so he didn't lose any more money, and he had
to get back to kind of reconfiguring things. Apparently they
didn't have rooms ready when they opened, so all the
gamblers came and then took their money elsewhere. All of

(37:52):
those details that he had personally selected were really expensive.
The original price tag was a million dollars. It ballooned
up to past six million. So yeah, there's a very
widely held belief that Bugsy was in hot water with
the mafia partners including Meyer, Lanski and Lucky Luciano, who
were backing him and his venture into Las Vegas. The

(38:16):
thing is, he supposedly when he reopened out of the
Gate the Flamingo in nineteen forty seven, started to become profitable.
So I've seen people say like, no, he actually wasn't
in hot water with his mafia people. And the reason
why it matters is because six months after it reopened,

(38:37):
or a few months after it reopened in June of
nineteen forty seven, Bugsy Seagull was assassinated hit in his
own home in well, Virginia Hills home in Los Angeles.

Speaker 1 (38:48):
Yeah, hit through the window from behind, kind of sitting
on the couch. It's a great scene in the movie
His You know, the traditional thinking is that Lucky Luciano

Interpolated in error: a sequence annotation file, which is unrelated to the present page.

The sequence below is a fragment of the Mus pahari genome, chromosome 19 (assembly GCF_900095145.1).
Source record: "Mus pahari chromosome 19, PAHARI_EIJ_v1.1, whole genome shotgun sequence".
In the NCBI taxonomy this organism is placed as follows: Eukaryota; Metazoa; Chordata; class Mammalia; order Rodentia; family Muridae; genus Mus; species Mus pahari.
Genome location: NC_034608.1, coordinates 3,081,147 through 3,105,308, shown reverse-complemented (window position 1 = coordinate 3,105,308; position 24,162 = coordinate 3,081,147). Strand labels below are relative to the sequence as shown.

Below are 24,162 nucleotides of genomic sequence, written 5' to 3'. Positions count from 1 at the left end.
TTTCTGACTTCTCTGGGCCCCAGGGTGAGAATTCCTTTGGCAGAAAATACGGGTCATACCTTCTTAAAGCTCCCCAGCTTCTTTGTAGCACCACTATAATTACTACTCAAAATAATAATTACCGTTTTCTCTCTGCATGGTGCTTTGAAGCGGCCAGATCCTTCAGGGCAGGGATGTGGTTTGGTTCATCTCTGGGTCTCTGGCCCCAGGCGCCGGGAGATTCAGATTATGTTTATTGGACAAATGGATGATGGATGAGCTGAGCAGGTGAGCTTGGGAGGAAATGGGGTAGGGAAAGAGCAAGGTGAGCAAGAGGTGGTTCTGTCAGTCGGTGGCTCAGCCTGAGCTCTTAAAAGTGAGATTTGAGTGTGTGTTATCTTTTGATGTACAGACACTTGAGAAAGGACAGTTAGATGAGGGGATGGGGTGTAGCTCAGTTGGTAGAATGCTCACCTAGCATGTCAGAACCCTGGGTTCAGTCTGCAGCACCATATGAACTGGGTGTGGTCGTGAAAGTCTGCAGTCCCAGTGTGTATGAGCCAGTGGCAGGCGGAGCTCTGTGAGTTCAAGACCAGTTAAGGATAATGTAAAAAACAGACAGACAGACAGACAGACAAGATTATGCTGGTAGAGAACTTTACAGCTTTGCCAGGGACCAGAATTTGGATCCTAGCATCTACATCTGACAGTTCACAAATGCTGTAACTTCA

and the syndicate was behind it, right Mayer Lansky, who
was his sort of oldest friend throughout this whole thing
because they were buddies back in New York in the

(39:09):
early days. I think just it was sort of seeing
the sad demise of his friend and what was going on.
Ben Kingsley is so so good as Mayor Lansky in
the movie. But not everyone believes it was a mob hit.
There's a guy named Bernie Sendler who was a emissary
for Lansky back in the day, and back then he

(39:31):
was on the record of saying like, I don't like
a lot of this deadn't add up as being a
mob hit. I think it was one of Virginia Hill's brothers,
one of her Marine Corps brothers, that was angry that
she was like wrapped up in all this stuff.

Speaker 2 (39:44):
Yeah, he makes the point. And this guy was literally
here at the time like he was working in Vegas
with Siegull and others at the time, so he knows
what he's talking about. He was saying that Siegel was
legit enough that you would have had to have get
gotten permi directly from Lucky Luciano, or the order would
have come directly from Lucky Luciano to kill Bugsy Seagull.

(40:07):
And then this guy's this guy's opinion, Maya Orlansky never
would have allowed that. He wouldn't have just stepped aside
and let his old friend be murdered hit and again
like he wasn't apparently in hock to the mob in
any way that he couldn't repay. So yeah, this guy,
this guy said it was one of Virginia Hill's brothers. Also,

(40:29):
he's got some pretty good points. One he said that
was not a mob hit. The mob doesn't use M
one carbines and shoot through an open window, Like they
take you on a car ride and the guy seated
behind you in the car shoot you in the head,
so they don't know, Yeah, that's how that's how the
mafia hit you. Right, So he's like it just didn't
add up to a mob hit. So that's a pretty

(40:50):